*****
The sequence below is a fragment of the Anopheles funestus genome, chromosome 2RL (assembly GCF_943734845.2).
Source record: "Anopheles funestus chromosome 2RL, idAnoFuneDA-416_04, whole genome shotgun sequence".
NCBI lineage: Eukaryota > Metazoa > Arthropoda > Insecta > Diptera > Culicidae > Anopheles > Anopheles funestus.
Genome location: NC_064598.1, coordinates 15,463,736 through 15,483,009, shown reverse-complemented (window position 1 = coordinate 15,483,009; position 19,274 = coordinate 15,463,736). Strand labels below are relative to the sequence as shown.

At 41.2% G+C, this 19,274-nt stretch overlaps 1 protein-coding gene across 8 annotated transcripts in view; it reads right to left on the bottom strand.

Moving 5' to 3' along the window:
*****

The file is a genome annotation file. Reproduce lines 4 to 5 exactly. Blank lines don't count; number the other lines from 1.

Genome location: NC_064598.1, coordinates 15,463,736 through 15,483,009, shown reverse-complemented (window position 1 = coordinate 15,483,009; position 19,274 = coordinate 15,463,736). Strand labels below are relative to the sequence as shown.

At 41.2% G+C, this 19,274-nt stretch overlaps 1 protein-coding gene across 8 annotated transcripts in view; it reads right to left on the bottom strand.